Always, after that, matches had a cryptic resonance for me, an undertone of fear and taboo that makes me feel strange whenever I see a restaurant matchbook. Always, after that, there was the awareness of something else in our household, these spectres my parents were when they weren’t braiding our hair or packing our lunches. There was a new otherness to them: not just the dividing fact of their authority, but their sudden potential for secrecy. They’d been telling us only half the story, throwing shadows on the other parts of themselves.
As Susan spoke about square footage and building codes, I looked away from the shelving unit and over at Becca, who was investigating the new guest bathroom. Did she ever put her hands on those same laundry room shelves? Did she—five years older—make the same discovery that I had, in her own way? Or was she too busy worrying about volcanoes, about the crappy titles of pop songs?
After just a couple of minutes in the basement, Becca and I were back upstairs, thanking Susan and George and heading out into the cold, our bodies remembering the specific bite of the Calgary climate. We were walking towards the car, and I was still thinking about the basement.
I went to a talk once about origin stories: the myths we use to navigate our lives. We walk these stories like dotted lines, linking future scenarios and relationships back to them.
The scene in the basement was a monologue. That is the essential part of the story: it was private. I wore it as a burden, this special knowledge of what I’d found. For years, I was convinced that I had to keep my father’s secret, that my sister and mother were somehow walking around oblivious, like they shared some twisted version of the cilantro gene that made weed smell like chocolate chip cookies. This was my private knowledge. A magnet that made my insides twist. And that burden, that secret, made me feel distinct—as if bestowed with special insight. This is a feeling I still get sometimes, when I’ve had too much coffee and I’m walking home at a manic pace and the weather is a certain kind of cloudy that makes every shadow look meaningful. “I know everything,” I think, feeling like I’ve uncovered the golden bones of the universe. “I am wise and sad and unique.”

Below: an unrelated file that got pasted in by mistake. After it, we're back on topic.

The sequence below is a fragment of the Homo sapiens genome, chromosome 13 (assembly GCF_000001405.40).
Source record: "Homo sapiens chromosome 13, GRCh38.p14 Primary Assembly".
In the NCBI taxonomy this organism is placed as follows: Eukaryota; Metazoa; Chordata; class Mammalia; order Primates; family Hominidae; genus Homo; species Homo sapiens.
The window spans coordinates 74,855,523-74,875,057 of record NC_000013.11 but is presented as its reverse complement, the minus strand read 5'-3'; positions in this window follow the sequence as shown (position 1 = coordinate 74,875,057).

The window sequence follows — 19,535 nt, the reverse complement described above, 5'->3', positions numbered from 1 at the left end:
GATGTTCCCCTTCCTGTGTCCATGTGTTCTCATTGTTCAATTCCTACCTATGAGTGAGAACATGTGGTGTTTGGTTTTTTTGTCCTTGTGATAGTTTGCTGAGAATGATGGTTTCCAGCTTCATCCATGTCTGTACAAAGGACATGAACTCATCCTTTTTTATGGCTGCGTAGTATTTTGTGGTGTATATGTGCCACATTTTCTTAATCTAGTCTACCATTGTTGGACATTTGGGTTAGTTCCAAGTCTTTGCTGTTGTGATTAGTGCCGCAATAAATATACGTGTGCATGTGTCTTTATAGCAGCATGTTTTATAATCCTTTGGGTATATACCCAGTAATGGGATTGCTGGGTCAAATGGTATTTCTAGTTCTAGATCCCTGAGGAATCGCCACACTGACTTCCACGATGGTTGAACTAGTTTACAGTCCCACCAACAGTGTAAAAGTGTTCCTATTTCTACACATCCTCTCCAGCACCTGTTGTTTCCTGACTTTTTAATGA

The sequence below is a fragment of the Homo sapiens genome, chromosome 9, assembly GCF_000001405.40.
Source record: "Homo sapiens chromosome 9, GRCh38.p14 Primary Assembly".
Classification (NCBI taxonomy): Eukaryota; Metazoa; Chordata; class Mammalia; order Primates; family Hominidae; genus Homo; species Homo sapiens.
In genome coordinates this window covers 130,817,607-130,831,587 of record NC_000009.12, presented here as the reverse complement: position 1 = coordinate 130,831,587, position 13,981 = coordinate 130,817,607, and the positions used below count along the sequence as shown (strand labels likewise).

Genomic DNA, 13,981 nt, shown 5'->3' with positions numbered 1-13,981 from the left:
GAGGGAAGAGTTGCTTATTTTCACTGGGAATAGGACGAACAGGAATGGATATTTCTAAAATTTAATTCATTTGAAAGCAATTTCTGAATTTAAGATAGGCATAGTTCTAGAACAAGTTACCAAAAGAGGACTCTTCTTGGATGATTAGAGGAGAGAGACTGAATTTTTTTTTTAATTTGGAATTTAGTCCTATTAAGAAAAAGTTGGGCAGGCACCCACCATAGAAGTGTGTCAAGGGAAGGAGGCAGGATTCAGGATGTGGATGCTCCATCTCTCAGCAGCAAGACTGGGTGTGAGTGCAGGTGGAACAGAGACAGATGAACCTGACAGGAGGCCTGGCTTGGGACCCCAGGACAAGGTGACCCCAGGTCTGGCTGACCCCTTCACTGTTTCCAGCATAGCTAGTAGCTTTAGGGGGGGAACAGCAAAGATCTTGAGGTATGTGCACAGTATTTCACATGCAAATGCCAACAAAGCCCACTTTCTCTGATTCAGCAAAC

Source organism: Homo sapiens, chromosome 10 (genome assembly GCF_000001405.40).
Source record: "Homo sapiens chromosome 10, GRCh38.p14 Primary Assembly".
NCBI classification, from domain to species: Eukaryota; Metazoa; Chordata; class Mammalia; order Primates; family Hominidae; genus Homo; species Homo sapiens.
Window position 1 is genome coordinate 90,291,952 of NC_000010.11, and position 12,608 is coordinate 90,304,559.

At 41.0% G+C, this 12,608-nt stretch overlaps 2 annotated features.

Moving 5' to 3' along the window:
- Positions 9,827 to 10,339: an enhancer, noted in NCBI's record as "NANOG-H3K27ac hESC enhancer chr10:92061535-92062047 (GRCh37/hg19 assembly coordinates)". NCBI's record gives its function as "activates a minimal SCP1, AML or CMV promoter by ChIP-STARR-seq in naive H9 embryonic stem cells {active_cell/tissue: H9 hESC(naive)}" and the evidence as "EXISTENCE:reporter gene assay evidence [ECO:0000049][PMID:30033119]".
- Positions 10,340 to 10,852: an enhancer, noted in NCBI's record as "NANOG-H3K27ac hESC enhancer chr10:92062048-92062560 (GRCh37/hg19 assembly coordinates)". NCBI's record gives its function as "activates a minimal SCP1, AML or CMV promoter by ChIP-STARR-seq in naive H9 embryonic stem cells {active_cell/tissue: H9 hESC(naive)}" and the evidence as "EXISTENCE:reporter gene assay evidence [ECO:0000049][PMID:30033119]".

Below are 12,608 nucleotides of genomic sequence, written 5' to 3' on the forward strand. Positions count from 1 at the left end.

Frank Davis has written about nostalgia’s “penchant for prizing ‘strange’ and private facets of a past self,” saying this is a way of telling ourselves that “‘beneath it all’ we are something more intriguing, more sensitive, more complex, more daring. In short, that we are not like ‘all the others.’” There is something intoxicating about the isolating
sting of yearning, about insisting on our unknowability, at any cost. We look back on our lives with blinders on. When I think about Becca, it’s so easy to focus on our differences, but I know that these differences are— to some extent—a false construction. We have nearly the same face and mannerisms, a body type within one degree of each other. We both love Buffy and eat Babybel cheese in bed. I find it weird to talk to Becca on the phone because it makes me too aware of my own verbal peculiarities— the way I fill silences with “Oh dear,” and put giggly padding on all my paragraphs.
Now, as adults, we exercise our similarities in different cities. We have different careers, different opinions, different circles of friends. And I wonder if maybe my experience of memory as so private, so separate from my sister, is a form of reconciling the loss of an era, a skewed means of mourning that time when our shared experience was so much larger, our daily lives so intertwined.
On the drive back from the old house, Becca and I talked about the time someone tried to break in through the back window. We talked about the new owners’ cats, and about the trees our dad had planted in the backyard. But we didn’t talk about the basement. And we didn’t talk about whatever private memories Becca had hung in the other rooms, whatever discoveries she’d made in the kitchen or the hallway, any sense of tragic individuality she’d unearthed in the storage shed. That’s the thing, I guess, about ghosts: you can stand right in them, and you still don’t have to speak to them directly.